If you have evidence that you are being lied to, bring it up. Confront the child with the evidence, but, and this is really important, without getting cross, and without humiliating the child, or accusing them. I would do this by saying something to the effect of you are telling me that the story was such and such, but I can see things that tell me that the story must be different. Can you explain this to me?
That brings the difficult situation onto the table, that one situation that the child was trying to avoid by telling a lie. Then follows the honest, sometimes very painful story after which the child expects harsh judgement, maybe punishment if that’s the kind of upbringing you go for as a parent, and feeling terrible. Only – that doesn’t come, because as parents, we stand by our kids. We are accountable for their behaviour legally, and are morally responsible for ensuring that they become adults who live by their own values.
So, instead of reacting emotionally and blaming the child for their failure to reflect what we think we have taught them, we start thinking about how best to amend the situation together. We also have a conversation about trust and trustworthiness. I always use situations like these to confirm that I trust them, because I believe that this is the only way any relationship can ever work. Without trust, we need to spend an excessive amount of time proving things to ourselves and to others. I also point out that trust is a two-way thing; I choose to trust, but if I see that I’m making the wrong choice, I have to protect myself and anyone else, and stop choosing trust. Instead, I’d have to start validating every story, questioning them and demanding proof and evidence. They easily understand, even at a very young age, that choosing trust is the nicer option for everyone. But that, I explain, comes with a decision to make an effort to be trustworthy, and to owning your mistakes when you make them.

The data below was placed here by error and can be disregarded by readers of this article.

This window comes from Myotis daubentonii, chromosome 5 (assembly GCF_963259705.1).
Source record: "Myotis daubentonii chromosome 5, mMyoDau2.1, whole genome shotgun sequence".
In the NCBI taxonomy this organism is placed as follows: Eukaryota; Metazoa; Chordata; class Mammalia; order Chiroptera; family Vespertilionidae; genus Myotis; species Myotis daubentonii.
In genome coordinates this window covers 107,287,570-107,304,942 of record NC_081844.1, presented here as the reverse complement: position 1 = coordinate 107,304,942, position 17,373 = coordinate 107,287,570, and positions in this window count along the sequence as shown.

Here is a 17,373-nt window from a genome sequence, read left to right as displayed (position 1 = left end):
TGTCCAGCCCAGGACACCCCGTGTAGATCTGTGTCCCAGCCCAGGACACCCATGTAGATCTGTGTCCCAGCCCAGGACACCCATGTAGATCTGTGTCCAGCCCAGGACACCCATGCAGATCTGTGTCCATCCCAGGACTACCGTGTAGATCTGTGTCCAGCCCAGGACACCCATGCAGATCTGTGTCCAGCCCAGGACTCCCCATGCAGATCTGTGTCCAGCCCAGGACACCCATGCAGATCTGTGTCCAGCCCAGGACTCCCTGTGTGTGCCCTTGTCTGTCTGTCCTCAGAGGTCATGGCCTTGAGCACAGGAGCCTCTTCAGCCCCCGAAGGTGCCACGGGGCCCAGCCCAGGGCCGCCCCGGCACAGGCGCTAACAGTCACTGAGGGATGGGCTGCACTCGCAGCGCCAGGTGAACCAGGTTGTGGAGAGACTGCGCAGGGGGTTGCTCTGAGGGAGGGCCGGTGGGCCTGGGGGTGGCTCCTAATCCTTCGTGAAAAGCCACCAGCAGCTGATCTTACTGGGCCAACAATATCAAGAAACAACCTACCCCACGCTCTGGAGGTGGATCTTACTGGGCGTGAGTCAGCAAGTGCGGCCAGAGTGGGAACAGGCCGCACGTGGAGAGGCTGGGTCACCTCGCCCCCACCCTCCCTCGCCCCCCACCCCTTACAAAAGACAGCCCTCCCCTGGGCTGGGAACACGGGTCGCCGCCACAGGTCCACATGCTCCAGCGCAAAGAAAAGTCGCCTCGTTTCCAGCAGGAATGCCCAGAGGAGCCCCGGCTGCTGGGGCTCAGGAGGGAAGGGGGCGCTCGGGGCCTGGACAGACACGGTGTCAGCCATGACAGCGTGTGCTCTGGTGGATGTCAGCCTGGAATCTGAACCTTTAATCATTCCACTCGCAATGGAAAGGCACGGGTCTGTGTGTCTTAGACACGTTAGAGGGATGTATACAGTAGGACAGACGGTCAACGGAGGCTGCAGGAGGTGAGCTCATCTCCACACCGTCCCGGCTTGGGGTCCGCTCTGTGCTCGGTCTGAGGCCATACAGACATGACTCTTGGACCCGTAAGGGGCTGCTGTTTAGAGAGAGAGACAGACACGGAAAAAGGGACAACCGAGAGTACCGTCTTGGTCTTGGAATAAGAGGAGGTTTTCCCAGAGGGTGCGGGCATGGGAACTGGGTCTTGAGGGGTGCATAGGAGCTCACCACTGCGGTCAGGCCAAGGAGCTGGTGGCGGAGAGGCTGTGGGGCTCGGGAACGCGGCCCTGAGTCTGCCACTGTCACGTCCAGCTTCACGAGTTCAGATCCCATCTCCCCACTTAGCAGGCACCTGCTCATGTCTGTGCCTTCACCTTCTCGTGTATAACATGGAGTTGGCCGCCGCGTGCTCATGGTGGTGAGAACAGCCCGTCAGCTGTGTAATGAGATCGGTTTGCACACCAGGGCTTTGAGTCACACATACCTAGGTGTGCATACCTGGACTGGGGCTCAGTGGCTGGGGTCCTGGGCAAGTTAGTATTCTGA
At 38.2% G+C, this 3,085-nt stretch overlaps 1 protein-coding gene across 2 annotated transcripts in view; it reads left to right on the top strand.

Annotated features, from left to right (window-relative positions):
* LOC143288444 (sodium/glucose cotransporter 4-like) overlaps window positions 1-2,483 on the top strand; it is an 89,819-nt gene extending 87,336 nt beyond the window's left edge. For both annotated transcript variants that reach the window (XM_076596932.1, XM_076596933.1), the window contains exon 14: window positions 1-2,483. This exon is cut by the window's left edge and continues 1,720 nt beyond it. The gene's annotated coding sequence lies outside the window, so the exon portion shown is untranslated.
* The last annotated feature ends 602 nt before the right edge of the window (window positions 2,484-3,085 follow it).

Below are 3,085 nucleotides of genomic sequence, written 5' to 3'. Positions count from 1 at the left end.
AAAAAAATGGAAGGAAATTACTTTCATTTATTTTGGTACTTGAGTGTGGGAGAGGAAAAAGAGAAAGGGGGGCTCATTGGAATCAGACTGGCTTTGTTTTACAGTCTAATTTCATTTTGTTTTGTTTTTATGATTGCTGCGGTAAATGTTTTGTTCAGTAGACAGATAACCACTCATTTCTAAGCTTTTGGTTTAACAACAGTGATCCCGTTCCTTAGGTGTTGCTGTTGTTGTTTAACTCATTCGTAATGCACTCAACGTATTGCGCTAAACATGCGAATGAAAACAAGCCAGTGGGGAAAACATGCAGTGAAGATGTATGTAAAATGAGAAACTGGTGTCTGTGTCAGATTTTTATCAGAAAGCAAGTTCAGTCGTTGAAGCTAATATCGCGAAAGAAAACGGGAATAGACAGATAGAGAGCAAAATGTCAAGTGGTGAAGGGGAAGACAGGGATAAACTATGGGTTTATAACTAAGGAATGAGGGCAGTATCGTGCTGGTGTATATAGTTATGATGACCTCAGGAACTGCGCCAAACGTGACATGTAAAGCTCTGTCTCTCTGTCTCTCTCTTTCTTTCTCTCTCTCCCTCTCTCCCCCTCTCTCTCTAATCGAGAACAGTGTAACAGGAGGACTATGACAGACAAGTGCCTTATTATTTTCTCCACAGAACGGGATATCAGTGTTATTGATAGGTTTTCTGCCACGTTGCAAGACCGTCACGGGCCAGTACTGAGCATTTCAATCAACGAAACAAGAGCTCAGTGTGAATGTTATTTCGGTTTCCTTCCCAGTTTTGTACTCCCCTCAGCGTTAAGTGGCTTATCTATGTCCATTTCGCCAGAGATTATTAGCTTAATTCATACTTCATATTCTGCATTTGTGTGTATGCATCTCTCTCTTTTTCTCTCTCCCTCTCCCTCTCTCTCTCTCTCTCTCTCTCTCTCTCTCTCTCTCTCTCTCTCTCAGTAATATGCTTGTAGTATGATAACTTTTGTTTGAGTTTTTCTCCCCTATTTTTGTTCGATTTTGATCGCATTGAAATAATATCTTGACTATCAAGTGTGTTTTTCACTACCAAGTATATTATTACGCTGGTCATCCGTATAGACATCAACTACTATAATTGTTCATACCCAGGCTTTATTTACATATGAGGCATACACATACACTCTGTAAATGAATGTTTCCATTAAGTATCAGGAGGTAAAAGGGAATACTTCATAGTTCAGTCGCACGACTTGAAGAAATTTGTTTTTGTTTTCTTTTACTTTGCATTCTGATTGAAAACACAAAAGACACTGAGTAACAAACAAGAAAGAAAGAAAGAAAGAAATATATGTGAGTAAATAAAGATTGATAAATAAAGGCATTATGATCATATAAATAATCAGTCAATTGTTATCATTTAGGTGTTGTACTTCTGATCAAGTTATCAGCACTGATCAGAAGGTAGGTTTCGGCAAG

At the end of this, they know that I’m a safe person to come to about any mistakes, because owning it didn’t turn out to be as bad as they had imagined. They also know that I actively choose to trust them – whatever happened before to trigger the conversation, and however likely it is to be repeated. They know that I expect them to try to live up to the trust they are receiving. They also know that I will stay at their side, no matter how injured I may feel, and will work through the problem with them.
This has worked very well for me and my kids so far. Each child has had some conversations like this, over little things and biggish things. Each has come out of it feeling exhausted but loved and feeling better for having cleared the situation up. In fact, I’ve even been asked for help to eradicate bad habits in consequence. They are all growing up to be strong personalities who will stand up for what they care for and for each other, and each has a positive approach to trusting people, in different ways, mind you. Trust and other values are something that they are able to talk about, and something they have an opinion about, because it’s something that we have discussed.
The path is not easy, it requires a lot of patience and awareness. Getting angry as a way of communicating my own values and expectations would be a much easier albeit short term solution. But in the long run, it’s proven to be worth the effort and the sometimes repeated frustration.
I’m proud to be their mum.